By Joanna Chin | Staff Writer
I panicked. I had plans to travel to Mexico in a few months for a wedding, and I was suddenly wondering if I would even have the identification needed to get there.
My passport was currently defunct because I had just submitted the renewal form, and who knew how long that would take to process! Additionally, in reviewing the New York DMV website for driver’s license renewal, I realized I had yet to get the new REAL ID.
Wait — what was that again? The identification card with the star in the corner, right? Either way, the deadline was coming up soon…until I read an update a few days later that the deadline had been extended. Again.
I breathed a sigh of relief. Plenty of time to get the ID now! But not everyone can breathe easy when it comes to the REAL ID.
What is the REAL ID?
Passed in Congress and signed by President George W. Bush in 2005, the Real ID Act aims to set minimum federal security standards for the state issuance of driver’s licenses and identification cards.
Once fully enacted, the law will restrict access to federal facilities, nuclear plants, and commercial aircraft unless you have a verified REAL ID card or an alternative form of approved documentation.
To attain a REAL ID, you must present certain documents at minimum, such as a photo identity document, documentation of the person’s date of birth, proof of Social Security Number or your ineligibility for it, proof of principal residence, and proof of lawful status. Lawful status can include citizenship documentation, a conditional permanent residential status, a valid and unexpired visa, and pending or approved asylum status.
Supporters of the policy point out that implementation of REAL IDs will help prevent identity theft and fraud, alleviate concerns around national security, provide additional funding to DMVs, and create a more standardized pathway to obtaining an identification card.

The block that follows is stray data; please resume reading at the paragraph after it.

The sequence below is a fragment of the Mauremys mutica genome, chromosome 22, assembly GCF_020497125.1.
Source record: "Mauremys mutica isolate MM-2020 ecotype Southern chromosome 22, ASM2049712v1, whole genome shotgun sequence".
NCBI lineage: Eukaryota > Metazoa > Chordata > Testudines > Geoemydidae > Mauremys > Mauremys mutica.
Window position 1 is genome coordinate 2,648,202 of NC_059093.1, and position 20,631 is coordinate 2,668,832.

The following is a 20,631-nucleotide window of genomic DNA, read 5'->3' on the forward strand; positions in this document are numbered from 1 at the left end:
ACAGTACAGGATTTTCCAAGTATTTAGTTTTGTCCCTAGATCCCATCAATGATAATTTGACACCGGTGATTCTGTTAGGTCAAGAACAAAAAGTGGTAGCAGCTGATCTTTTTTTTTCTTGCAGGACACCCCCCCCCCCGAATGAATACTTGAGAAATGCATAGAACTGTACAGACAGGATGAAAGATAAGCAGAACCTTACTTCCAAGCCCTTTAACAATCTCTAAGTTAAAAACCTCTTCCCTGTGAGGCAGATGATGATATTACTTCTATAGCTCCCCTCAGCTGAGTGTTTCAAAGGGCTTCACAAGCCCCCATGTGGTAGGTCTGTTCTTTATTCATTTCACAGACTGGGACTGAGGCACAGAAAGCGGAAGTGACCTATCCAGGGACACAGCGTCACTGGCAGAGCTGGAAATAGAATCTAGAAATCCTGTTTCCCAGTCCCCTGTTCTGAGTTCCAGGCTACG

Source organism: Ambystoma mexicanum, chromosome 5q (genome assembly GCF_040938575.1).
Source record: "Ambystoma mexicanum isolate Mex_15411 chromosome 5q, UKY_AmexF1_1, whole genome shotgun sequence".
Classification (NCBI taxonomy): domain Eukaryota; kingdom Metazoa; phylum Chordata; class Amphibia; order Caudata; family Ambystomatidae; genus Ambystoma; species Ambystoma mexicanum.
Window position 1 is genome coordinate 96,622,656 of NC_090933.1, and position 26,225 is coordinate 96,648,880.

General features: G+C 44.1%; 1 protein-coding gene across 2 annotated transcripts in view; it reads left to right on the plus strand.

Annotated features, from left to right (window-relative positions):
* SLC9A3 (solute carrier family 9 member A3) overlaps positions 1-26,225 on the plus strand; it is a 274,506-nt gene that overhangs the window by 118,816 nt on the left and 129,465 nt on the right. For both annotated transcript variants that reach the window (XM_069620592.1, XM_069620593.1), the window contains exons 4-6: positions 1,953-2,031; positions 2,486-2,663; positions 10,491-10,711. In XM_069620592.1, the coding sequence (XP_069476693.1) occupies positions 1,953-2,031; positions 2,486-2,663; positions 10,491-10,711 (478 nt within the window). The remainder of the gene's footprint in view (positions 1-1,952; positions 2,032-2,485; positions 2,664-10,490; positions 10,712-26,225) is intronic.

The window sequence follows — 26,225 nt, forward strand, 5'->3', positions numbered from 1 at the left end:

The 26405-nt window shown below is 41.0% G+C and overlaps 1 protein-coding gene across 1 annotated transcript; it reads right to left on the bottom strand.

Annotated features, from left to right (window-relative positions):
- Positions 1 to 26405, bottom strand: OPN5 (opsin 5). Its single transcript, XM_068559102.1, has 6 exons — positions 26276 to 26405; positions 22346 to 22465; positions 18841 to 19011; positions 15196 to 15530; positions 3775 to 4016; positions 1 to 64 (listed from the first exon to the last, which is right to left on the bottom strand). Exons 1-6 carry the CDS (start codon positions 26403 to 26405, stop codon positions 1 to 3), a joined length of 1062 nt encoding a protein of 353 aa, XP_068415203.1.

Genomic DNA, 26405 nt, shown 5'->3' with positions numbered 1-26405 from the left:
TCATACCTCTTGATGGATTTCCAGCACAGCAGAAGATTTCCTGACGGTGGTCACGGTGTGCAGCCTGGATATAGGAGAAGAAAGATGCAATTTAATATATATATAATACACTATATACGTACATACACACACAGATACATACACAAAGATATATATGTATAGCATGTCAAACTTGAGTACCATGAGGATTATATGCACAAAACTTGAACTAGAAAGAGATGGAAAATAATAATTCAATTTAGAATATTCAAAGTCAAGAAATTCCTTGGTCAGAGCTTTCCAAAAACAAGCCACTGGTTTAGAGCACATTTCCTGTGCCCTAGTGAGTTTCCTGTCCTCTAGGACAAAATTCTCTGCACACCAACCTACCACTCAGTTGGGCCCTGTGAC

So you just need an updated ID card? This seems simple enough until we consider the challenges of attaining legal immigration status, the 16-year history of efforts and extensions to implement the REAL ID Act, and the conditions through which the Act was established.
Brief History of the REAL ID Act
2001: The 9/11 terrorist attacks ignite an increased desire for reinforced national security measures and raise concerns related to how false IDs could feed criminal and terrorist threats. President Bush establishes the Department of Homeland Security (DHS).
2002: DHS produces its first National Strategy for Homeland Security, which outlines initial measures to establish national ID card standards.
2005: Congress passes the REAL ID Act as part of a larger strategy to address national defense, the war on terror, and tsunami relief. The original deadline is set as 2008.
2007: The Consolidated Appropriations Act of 2008 provides $50 million to assist states with the implementation of the Real ID.
2008: After encountering opposition from some states and other obstacles, DHS extends the deadline to 2009, with the option of extending to 2011. This sets a precedent for additional extensions to come in the following years.
2016: DHS Secretary Johnson announces the final phase of the REAL ID, extends the deadline to obtain an ID to 2018, and mandates that all air travelers as of October 1, 2020, will need a REAL ID or an alternative ID for domestic air travel.
2019: Tension between DHS Secretary Politano and the REAL ID office complicates efforts regarding the phased implementation process. Despite this, only 5 remaining U.S. jurisdictions still need to begin issuing REAL IDs.
2020: On March 23, President Trump delays the deadline again, and a pandemic-related relief package is announced, which includes provisions for a new deadline of October 1, 2021.
2021: The deadline is extended yet again to May 23, 2023, due to “circumstances resulting from the ongoing COVID-19 pandemic.”
The REAL Deal: Who the REAL ID ACT Impacts Most
While the REAL ID Act aims to create a definitive and secure pathway to obtaining an identification card, social justice advocates such as the ACLU raise concerns about how it may impact and exclude already-vulnerable populations once fully enacted.
Because these concerns are nuanced, this post won’t cover the full scope, but we do want to focus on the pervasive ways that the REAL ID policy affects immigrants in the U.S.